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Toronto Reservoir Bridge

Map 

Facts 

Note: The following information comes from the National Bridge Inventory and has not been verified.
Overview
Lost through truss bridge over Toronto Reservoir, 2.0 mi. south and 6.6 mi. east of Neal
Location
Greenwood County, Kansas
Status
Removed but not replaced
History
Built 1953; rehabilitated 1986
Design
Pin connected Pratt through truss
Dimensions
Length of largest span: 111.8 ft.
Total length: 206.0 ft.
Deck width: 13.4 ft.
Approximate latitude, longitude
+37.79294, -95.96975   (decimal degrees)
37°47'35" N, 95°58'11" W   (degrees°minutes'seconds")
Approximate UTM coordinates
15/238503/4186996 (zone/easting/northing)
Quadrangle map:
Toronto
Inventory numbers
KS 000370967606040 (Kansas local bridge number on the National Bridge Inventory)
BH 17785 (Bridgehunter.com ID)

Comments 

Toronto Reservoir Bridge
Posted January 20, 2011, by Matthew Lohry

It appears in the Street View as though a dead end sign has been placed at the intersection of this road with Walnut Street, its first intersected road to the east. The piers are very visible in the 2006 Google Earth view, suggesting no superstructure to block the view of the piers from above.The latest view actually showing a bridge is from 2002. That view shows a large amount of debris built up on the north side. I suspect also that it is gone, probably shortly after you last saw it, Robert.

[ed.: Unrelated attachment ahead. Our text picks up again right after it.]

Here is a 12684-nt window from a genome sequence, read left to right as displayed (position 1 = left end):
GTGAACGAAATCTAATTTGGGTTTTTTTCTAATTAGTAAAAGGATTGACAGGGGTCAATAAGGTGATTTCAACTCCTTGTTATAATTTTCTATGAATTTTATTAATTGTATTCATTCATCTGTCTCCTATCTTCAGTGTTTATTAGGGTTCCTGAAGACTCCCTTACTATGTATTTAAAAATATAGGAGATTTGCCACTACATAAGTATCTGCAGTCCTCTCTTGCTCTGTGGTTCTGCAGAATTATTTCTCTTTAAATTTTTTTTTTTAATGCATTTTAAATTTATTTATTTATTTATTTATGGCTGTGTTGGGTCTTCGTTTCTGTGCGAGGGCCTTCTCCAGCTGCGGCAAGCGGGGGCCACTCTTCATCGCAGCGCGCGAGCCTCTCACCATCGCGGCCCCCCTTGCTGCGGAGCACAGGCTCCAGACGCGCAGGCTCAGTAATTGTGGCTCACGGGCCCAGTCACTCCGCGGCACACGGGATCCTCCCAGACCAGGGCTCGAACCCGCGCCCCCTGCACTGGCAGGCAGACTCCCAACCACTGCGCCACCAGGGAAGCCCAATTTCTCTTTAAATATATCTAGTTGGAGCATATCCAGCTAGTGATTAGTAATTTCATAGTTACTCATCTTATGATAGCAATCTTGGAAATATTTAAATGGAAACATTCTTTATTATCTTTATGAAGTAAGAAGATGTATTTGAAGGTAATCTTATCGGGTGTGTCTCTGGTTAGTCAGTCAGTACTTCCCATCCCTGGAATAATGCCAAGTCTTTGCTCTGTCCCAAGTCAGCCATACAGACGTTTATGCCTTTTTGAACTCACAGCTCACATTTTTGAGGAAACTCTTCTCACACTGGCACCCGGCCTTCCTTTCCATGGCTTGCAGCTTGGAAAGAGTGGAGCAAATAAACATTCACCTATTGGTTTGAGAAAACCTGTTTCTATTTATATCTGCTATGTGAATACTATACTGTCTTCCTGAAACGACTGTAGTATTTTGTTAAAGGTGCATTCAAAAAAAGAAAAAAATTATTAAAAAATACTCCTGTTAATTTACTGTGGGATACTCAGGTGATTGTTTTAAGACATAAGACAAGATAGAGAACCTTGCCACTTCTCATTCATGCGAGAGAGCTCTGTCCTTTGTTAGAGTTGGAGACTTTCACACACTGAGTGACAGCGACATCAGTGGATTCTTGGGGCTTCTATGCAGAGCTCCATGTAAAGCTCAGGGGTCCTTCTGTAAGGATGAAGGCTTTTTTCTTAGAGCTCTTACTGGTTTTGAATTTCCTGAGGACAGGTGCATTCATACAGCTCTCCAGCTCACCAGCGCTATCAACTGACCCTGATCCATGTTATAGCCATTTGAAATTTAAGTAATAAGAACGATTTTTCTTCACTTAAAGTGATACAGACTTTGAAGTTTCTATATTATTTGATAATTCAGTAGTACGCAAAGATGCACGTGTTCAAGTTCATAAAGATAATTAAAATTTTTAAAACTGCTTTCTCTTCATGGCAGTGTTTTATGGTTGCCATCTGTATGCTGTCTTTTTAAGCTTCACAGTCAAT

Also, I'm suspecting that the 1953 build date for this pin-connected bridge is a relocation date.

Toronto Reservoir Bridge
Posted January 20, 2011, by Robert Elder (robertelder1 [at] gmail [dot] com)

The latest Google Maps show the road submerged by flood waters.

I suspect that this bridge is probably lost. The bridge was a pin-connected Pratt truss, but had no significant details. Somewhere, I have a really bad photograph of it.

Toronto Reservoir Bridge
Posted December 11, 2009, by Robert Elder (robertelder1 [at] gmail [dot] com)

I saw this bridge about 2003 and somewhere I have a very poor photograph of it. The floor and approaches had been removed completely, and only the truss was left.

This is yet another bridge that appears to be missing on Google Maps. Only the pylons are visible, much like the Walnut Creek bridge a short distance to the west. Again, the truss would be hard to see on Google Maps, so it may still be extant. The road to the bridge is passible only in fair weather.